Joe Meno's first novel had been published by St. Martin's Press and his second by Regan Books, a division of HarperCollins. His impressions of these companies are best captured on the acknowledgments page of Hairstyles of the Damned, where he warns publishing corporations: "Be ready, the end is nigh." Ironically, this new book has been selected by the Barnes & Noble Discover Great New Writers program and had outsold Meno's previous novels within several weeks of publication. There are forthcoming translations into German, Russian, and Italian.
A common complaint from writers working with big houses is that they have no say in their book-cover designs. Leaving aside the fact that writers should demand cover-art approval when negotiating their contracts, I still have trouble understanding why this is something authors must fight for. Why exclude the author from such a critical aspect of his work--the first thing a potential reader sees when she picks up the book? Not every author has a good visual sense, but I find that most can at least offer valuable feedback, if not a solid cover concept. It is creatively dunderheaded (and commercially dubious, since authors know their work best, even if they are not marketing experts) to exclude authors from this process.
Nearly every Akashic contract gives the writer full creative control on both the editorial and design levels. What should be standard industry practice gives writer-friendly independents a small but important advantage over the corporate publishers. So despite a hefty payout up front (which often bears little correlation to sales), the playing field for indies and majors may already be close to level. To be clear, I don't begrudge any author getting (over-)paid with a big advance--in fact, I encourage and celebrate it--but everyone should be honest about what's going on. I could not have started Akashic Books without the cash that my band was (over-)paid by Geffen Records in 1995, but I never confused that income with imminent commercial recording success.
If you want to deflate the expansive ego of a fellow writer published by one of the big houses, just get access to BookScan, an industry marketing device that tracks actual sales via bookstores and other retail outlets. Nine times out of 10, the BookScan data will burst your friend's bubble, since agents and editors routinely shield writers from such numbers. This is understandable, because the numbers are too often depressing.
Although it is notoriously imprecise, BookScan does reveal the distressing reality that most books sell in very small quantities--even those that garner positive reviews in the New York Times and the New York Review of Books. National Book Award finalist Christine Schutt has been ridiculed for the fact that her book had sold scarcely 1,000 copies at the time of her nomination. But the fact is, other than blockbuster hits, few books sell more than a couple of thousand copies. When a writer tells you how many copies his book has sold, you can usually divide that number by two or three to get closer to reality--though this may be a reality of which the writer himself is unaware.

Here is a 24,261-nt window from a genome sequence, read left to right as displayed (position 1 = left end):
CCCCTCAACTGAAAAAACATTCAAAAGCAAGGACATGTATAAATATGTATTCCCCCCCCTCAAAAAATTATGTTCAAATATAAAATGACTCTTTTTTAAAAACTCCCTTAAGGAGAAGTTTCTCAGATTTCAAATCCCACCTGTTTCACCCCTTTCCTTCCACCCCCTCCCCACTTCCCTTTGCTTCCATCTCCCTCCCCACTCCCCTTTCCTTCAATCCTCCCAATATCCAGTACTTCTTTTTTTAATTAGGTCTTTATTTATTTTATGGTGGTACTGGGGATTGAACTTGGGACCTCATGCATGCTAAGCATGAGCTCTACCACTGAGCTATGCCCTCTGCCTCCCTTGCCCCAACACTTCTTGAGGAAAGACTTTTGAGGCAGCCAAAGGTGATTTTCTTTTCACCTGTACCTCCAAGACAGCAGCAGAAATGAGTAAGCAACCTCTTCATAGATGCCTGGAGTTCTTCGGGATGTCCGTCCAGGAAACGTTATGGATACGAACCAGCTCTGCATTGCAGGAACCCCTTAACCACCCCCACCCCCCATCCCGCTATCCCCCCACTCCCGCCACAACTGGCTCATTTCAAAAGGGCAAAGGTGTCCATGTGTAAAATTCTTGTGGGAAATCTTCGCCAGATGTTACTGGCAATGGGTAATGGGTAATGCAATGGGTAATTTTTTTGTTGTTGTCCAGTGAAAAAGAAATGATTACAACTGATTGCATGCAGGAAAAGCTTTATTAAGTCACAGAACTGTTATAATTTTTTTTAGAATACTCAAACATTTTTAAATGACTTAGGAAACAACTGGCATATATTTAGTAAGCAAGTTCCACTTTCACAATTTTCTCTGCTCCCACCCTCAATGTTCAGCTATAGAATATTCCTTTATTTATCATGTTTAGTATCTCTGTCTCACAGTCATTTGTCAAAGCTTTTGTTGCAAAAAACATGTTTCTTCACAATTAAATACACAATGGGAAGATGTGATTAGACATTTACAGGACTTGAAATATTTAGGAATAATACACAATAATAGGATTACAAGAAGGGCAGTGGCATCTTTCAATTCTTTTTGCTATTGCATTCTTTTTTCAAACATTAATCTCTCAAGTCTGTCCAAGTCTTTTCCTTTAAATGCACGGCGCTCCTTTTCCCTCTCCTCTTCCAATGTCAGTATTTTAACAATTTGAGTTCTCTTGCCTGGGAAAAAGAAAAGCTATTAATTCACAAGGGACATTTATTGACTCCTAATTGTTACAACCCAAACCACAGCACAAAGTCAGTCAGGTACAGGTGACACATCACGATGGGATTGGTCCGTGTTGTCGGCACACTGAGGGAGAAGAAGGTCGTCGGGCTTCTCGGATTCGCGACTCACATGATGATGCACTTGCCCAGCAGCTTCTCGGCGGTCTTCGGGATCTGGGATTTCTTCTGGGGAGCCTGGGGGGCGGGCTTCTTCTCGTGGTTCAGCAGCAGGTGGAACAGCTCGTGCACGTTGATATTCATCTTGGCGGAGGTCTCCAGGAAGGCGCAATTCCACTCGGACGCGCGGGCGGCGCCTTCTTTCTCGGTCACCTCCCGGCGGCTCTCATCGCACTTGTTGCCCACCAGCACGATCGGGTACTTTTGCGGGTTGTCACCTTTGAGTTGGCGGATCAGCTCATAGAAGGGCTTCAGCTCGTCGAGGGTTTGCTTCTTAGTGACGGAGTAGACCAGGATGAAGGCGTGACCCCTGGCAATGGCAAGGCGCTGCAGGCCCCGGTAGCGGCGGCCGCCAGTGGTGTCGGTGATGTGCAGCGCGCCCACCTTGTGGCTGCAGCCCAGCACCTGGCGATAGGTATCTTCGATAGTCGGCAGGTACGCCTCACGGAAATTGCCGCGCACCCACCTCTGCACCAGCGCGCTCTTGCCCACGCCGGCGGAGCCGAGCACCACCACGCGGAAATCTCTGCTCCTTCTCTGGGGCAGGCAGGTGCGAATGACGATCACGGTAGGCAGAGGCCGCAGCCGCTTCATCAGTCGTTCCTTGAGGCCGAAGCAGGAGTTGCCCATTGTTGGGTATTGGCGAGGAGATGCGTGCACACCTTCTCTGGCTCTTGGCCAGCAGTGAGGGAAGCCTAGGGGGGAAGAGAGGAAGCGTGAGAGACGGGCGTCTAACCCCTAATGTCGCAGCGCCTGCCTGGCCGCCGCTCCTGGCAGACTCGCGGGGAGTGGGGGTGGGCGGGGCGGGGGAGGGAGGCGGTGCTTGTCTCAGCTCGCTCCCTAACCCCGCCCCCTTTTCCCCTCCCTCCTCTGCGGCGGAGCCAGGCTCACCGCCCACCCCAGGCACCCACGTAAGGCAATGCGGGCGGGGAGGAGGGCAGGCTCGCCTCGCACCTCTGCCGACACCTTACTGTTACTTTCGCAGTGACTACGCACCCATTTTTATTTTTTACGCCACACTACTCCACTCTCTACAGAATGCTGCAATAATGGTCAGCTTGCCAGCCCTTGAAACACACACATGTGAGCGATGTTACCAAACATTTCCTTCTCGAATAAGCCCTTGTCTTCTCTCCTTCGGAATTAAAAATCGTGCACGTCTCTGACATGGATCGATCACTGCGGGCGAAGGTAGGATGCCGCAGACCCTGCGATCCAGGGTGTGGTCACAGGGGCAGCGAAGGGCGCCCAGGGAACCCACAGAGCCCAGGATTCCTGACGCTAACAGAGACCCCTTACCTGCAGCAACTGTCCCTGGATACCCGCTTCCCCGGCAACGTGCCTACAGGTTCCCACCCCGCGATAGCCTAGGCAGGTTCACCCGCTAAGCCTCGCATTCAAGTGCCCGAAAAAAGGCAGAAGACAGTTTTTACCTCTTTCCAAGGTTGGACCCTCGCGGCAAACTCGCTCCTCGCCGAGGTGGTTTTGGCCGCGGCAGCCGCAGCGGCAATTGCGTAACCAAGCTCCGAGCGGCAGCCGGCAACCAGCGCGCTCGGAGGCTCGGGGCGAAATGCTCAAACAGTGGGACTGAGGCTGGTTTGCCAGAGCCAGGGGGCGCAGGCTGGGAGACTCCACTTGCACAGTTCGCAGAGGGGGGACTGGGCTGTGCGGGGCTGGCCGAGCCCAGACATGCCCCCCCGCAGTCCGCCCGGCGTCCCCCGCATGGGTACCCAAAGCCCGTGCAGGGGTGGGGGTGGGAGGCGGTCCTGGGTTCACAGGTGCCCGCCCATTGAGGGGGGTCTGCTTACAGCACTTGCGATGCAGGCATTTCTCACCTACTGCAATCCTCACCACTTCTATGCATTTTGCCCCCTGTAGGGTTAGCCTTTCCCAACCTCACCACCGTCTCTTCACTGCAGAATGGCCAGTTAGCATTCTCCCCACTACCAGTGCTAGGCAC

Once the pitfalls of today's publishing terrain are understood, writers can readjust their expectations. Start with a basic truth that is rarely presented in MFA programs and writers conferences: 5,000 copies sold is a fantastic number, particularly for a first-time author. This goes for books published by either indies or majors. (A quick probe of BookScan will show how few books pass this threshold.) Those criticizing the National Book Award committee for nominating Christine Schutt don't understand the nature of the beast.
Along with the self-starting authors mentioned above, there is a new crop of idealistic independent publishers taking steps to revitalize the trade. One such company is SunRaSon Productions, launched several years ago by poets Heru Ptah and Tehut-Nine. With a minuscule budget, Ptah and Tehut-Nine printed copies of their own books and began selling them at poetry slams, on sidewalks, and in beauty parlors and delis in African-American and Latino neighborhoods.
One night in February 2003, while hawking books on a New York City subway, Ptah met MTV Books publishing director Jacob Hoye, who bought a copy of Ptah's novel, stayed up all night reading it, and promptly offered the writer a book contract. With advances in design software and print-on-demand technology, book publishing is increasingly accessible to those lacking big salaries, loaded backers, or trust funds. As in the early punk days, when musicians began creating their own record labels, there are many ambitious, community-minded authors launching their own publishing ventures: Ugly Duckling Presse, Literally Speaking, UglyTown, and Flowers in Bloom, to name a few.
The mission statement of Verse Press, a Massachusetts-based publisher founded in 2000, expresses the vision evident in this new breed: "Verse Press is committed to bringing attention to emerging writers and to the idea that the audience for poetry in America is larger and more diverse than commonly thought. We encourage our authors to read extensively at venues throughout the country as part of our commitment to bringing poetry to literary and popular audiences."
Another publishing entity that has been breaking the mold for some years now is Oakland-based AK Press, a collective with anarchist leanings. In addition to selling books through regular retail channels, AK sets up book tables in a wide variety of public settings--county fairs, political rallies, and rock clubs, among them.
Reaching beyond traditional venues and actively seeking out new audiences, rather than waiting to be "discovered," young writers and publishers are rolling up their sleeves and carving out new networks through which literature can be promoted. Publishing is a tough business, no matter how you slice it, but this may be a blessing, because the love of books remains the guiding principle for almost all indie publishers.
Paul Theroux's sentiment--that we are living in an age in which writers are bullied into publicly prostituting themselves--bolsters the misguided idea that a writer's work is done once a complete manuscript is delivered. Publishers and writers alike must adapt to the realities of a glutted marketplace and an overexposed public, whose noses are more often pointed at computer screens than buried in books. Only by recognizing--and embracing--these realities can literature hope to reclaim the magic it once exerted upon the public.